This paper explores R.G. Collingwood's argument that a new type of archaeology, taking fairy tales as its subject matter, is capable of expanding our historical knowledge of cultural practices. I suggest that it is interesting from the point of view of current discussions about cosmopolitanism and communitarianism and also for understanding past practices, such as magic, without having to attribute failure of reasoning or a breakdown in mentality to the participants, as Le Roy Ladurie does. Collingwood maintains that the natural sciences are unsuitable models for the human sciences. They are incapable of distinguishing between the inside and outside of an event. They do not acknowledge that a historical process is very different from a natural process. In addition, the natural sciences cannot take account of the self-critical or criteriological aspect of thought. Human sciences are criteriological in that they are capable of taking individuals who formulate intentions and purposes, and employ criteria to judge the extent to which they succeed or fail. Thought is self-critical, and to say that a certain thought conforms to a type of neurosis is to ignore its criteriological character. The implication is that when magic is viewed as bad science, or a failure in rationality, the criteriological character of magical thought is being denied. When magic is understood as an integral part of fairy tales and as a practice designed to arouse specific emotions to be channelled into practical effects, such as to inspire courage in warriors in battle, its character as purposive and intentional thought is being acknowledged.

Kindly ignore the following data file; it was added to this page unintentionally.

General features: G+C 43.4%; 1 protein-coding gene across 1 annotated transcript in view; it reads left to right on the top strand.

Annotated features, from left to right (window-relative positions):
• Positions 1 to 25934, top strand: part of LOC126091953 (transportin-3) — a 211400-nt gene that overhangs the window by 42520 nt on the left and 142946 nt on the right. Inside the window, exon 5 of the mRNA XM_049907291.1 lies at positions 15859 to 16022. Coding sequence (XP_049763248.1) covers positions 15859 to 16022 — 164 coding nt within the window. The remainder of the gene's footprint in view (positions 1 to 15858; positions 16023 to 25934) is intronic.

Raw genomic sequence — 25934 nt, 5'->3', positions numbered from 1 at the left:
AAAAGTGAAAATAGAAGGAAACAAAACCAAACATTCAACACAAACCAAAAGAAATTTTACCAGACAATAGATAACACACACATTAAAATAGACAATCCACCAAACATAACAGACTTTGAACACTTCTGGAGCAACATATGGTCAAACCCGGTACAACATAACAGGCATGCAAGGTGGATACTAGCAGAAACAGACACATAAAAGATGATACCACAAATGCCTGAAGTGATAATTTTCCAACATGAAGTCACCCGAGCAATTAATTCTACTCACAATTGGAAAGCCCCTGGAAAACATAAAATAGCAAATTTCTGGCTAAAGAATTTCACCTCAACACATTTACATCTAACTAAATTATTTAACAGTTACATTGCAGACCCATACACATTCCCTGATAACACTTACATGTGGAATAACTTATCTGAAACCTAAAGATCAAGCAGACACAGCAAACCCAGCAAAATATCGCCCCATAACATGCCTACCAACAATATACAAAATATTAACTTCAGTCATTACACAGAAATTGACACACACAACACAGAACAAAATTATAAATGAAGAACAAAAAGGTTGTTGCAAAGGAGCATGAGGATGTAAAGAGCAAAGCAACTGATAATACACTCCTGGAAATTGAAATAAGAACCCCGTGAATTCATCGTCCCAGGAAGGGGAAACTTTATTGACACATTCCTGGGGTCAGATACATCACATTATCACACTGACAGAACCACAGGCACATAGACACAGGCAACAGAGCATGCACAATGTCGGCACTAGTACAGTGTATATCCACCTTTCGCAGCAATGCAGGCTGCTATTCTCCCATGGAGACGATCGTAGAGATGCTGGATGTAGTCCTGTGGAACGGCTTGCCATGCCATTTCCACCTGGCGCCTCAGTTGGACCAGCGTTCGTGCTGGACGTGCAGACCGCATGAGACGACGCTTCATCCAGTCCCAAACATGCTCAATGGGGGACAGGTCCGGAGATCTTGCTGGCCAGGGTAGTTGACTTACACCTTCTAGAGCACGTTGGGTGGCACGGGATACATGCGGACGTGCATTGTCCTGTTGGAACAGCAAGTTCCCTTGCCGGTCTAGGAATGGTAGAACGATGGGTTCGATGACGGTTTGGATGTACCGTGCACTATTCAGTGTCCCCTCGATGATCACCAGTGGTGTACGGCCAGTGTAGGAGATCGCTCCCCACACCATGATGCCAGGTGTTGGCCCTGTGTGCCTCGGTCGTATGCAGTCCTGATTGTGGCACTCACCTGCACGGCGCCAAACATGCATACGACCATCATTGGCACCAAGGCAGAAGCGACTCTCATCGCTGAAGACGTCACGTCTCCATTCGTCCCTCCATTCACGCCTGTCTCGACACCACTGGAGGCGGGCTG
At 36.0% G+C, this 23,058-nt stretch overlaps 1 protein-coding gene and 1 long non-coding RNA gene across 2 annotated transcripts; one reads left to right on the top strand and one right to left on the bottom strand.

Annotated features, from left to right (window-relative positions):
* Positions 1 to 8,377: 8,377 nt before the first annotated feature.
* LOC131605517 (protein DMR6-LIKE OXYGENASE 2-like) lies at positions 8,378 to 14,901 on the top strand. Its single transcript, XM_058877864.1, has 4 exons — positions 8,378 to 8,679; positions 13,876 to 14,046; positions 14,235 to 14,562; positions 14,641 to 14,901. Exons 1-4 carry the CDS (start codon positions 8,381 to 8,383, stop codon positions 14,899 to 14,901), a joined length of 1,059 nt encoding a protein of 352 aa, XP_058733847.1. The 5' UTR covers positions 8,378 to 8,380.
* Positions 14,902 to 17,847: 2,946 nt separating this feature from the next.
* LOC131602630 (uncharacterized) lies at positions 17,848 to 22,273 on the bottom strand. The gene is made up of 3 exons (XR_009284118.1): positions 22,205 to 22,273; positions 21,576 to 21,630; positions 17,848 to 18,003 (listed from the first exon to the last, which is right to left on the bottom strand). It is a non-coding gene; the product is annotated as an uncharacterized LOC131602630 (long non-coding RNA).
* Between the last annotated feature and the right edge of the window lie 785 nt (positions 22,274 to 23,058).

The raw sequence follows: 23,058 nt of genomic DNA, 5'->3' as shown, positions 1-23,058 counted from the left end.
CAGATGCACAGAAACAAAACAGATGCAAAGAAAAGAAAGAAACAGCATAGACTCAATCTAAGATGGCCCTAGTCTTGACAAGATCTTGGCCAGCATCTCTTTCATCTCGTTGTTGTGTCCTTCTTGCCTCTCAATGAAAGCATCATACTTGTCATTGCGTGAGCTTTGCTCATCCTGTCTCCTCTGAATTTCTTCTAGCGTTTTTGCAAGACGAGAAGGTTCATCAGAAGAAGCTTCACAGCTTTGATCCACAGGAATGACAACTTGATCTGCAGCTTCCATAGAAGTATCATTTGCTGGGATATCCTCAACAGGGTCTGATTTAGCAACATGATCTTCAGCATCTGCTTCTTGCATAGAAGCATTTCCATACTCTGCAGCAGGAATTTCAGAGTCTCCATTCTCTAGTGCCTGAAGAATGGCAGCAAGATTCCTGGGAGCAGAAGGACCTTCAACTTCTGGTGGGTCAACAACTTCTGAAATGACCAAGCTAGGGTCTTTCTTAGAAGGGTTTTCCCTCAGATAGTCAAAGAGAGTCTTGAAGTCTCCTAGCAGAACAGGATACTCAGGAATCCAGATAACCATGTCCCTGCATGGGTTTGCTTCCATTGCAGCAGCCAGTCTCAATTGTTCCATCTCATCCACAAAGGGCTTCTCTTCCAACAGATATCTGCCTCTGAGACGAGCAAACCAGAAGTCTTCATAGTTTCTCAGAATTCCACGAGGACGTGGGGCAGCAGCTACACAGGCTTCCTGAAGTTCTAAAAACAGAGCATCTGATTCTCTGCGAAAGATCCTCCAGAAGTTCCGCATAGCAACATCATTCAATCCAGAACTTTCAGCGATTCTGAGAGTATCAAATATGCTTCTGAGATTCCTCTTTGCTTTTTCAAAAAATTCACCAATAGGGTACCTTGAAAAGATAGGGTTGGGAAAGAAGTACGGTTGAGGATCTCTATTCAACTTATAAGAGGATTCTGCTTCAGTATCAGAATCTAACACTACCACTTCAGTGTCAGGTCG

Document Type: Research Article
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